SNOW HILL – The wooden fences concealing the pumping stations in Ocean Pines are not aesthetically pleasing and are in poor repair, according to a local citizen.
R. Grant Helvey Sr. of Ocean Pines wrote to the County Commissioners to express his concern over the fences in April.
“I contend that the Worcester County Water Department is failing to maintain the aesthetics of their pumping stations in Ocean Pines in accordance with the standards required of other property owners in the community. It appears as if they do not hold themselves to the standards and regulations that the Ocean Pines Property Owners Association hold the citizenry too [sic] and that some county organizations have turned a blind eye to what would be egregious infractions by other citizens,” wrote Helvey.
Public Works Deputy Director John Ross told the commissioners Tuesday, “We’ve typically used the wood stockade fence.”
Public Works has set aside funding for the last two years to gradually replace the fences around the pumping stations with new stockade fencing. Four fences have been replaced with about 20 remaining to be updated.
“We’ve been systematically doing that,” Ross said.
Ross suggested referring the matter to the Ocean Pines Water and Wastewater Advisory Committee.
Commissioner Judy Boggs agreed, saying, “We need to refer this back to the water and wastewater committee. Those are people who live there.”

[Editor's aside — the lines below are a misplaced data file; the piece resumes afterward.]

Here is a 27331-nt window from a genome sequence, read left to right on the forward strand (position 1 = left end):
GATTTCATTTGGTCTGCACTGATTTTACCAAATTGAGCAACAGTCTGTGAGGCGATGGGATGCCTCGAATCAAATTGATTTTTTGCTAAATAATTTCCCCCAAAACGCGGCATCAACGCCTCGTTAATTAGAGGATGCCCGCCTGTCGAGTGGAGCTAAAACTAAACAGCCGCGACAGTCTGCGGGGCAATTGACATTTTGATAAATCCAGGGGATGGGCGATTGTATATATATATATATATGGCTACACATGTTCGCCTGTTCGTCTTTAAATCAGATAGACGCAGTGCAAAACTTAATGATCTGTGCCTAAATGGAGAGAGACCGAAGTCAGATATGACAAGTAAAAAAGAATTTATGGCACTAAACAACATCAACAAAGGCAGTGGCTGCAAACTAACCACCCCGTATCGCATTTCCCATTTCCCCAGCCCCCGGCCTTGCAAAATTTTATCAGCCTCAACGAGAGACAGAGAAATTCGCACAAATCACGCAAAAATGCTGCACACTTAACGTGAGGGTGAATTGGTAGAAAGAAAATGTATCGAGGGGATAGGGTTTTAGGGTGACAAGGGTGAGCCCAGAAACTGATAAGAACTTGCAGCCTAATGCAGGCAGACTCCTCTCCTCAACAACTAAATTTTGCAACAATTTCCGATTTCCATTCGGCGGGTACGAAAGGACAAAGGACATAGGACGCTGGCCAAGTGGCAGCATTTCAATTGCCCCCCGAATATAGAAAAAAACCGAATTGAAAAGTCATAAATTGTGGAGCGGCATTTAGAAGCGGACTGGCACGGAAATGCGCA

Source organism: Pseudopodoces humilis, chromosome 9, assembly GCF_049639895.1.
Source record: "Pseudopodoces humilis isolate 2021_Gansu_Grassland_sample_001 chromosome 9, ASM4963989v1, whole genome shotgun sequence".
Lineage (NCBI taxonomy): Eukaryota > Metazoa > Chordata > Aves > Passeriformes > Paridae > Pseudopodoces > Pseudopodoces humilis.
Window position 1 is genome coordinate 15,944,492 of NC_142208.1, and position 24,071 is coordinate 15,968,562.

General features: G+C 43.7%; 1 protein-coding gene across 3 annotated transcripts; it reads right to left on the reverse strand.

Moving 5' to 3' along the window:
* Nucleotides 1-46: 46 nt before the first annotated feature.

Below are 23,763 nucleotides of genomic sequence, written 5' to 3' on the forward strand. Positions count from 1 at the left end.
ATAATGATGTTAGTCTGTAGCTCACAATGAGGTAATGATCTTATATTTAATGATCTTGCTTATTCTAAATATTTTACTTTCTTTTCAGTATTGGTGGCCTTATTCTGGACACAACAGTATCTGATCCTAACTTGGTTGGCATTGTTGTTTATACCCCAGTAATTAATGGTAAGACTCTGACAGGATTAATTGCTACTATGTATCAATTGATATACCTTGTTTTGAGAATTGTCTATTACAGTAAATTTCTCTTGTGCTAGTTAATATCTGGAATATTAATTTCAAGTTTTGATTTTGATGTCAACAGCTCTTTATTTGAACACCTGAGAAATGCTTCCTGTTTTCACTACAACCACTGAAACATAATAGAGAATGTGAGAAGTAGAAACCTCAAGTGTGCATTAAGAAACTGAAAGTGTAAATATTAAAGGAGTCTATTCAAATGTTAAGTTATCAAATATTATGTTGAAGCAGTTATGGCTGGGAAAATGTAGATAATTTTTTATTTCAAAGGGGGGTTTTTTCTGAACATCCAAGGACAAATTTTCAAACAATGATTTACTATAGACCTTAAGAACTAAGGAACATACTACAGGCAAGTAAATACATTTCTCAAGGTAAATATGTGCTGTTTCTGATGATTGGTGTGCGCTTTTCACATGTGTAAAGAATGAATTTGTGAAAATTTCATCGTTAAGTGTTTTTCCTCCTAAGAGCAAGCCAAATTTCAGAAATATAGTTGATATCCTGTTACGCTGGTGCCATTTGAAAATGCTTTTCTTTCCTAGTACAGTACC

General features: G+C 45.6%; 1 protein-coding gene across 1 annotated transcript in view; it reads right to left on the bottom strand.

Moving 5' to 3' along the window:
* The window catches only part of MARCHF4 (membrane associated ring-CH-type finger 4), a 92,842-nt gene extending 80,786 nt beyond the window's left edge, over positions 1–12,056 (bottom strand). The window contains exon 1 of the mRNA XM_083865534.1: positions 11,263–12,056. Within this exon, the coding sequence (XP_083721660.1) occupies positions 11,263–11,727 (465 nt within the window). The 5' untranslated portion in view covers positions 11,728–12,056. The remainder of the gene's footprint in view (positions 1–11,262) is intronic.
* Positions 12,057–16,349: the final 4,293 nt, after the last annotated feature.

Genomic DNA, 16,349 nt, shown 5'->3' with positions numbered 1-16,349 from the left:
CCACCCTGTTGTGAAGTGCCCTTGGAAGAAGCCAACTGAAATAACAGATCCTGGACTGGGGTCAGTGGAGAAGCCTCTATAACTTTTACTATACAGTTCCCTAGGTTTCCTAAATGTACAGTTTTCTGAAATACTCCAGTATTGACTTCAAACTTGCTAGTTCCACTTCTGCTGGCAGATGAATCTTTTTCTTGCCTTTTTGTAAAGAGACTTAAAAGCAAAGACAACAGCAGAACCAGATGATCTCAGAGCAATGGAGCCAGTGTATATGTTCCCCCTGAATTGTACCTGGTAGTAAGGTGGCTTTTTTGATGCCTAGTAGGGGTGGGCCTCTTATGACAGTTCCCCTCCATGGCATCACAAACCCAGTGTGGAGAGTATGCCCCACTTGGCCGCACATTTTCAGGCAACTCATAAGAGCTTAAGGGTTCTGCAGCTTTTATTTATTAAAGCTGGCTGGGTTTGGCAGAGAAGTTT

The cost of the fences is part of operating the service area and is paid by the enterprise fund for that service area.
Stockade fencing is reasonably priced and easy to repair, according to Public Works Director John Tustin. When repairing a station, crews sometimes need to remove a section of fence, which can be done in house instead of relying on a contractor with this type of fencing. The fences themselves can be repaired by Public Works as well.
Helvey feels that the fences are “unsightly” and the look is detrimental to public perception.
Tustin pointed out in a memo that many landscaping features are made from weathered wood in Ocean Pines, similar to the look of the stockade fencing.
“I am certain there are locations where the aesthetics could be improved by changing fencing materials,” Tustin wrote. “Our operators tend to look at ease of operations ahead of other considerations which is why the advisory board could be helpful in this.”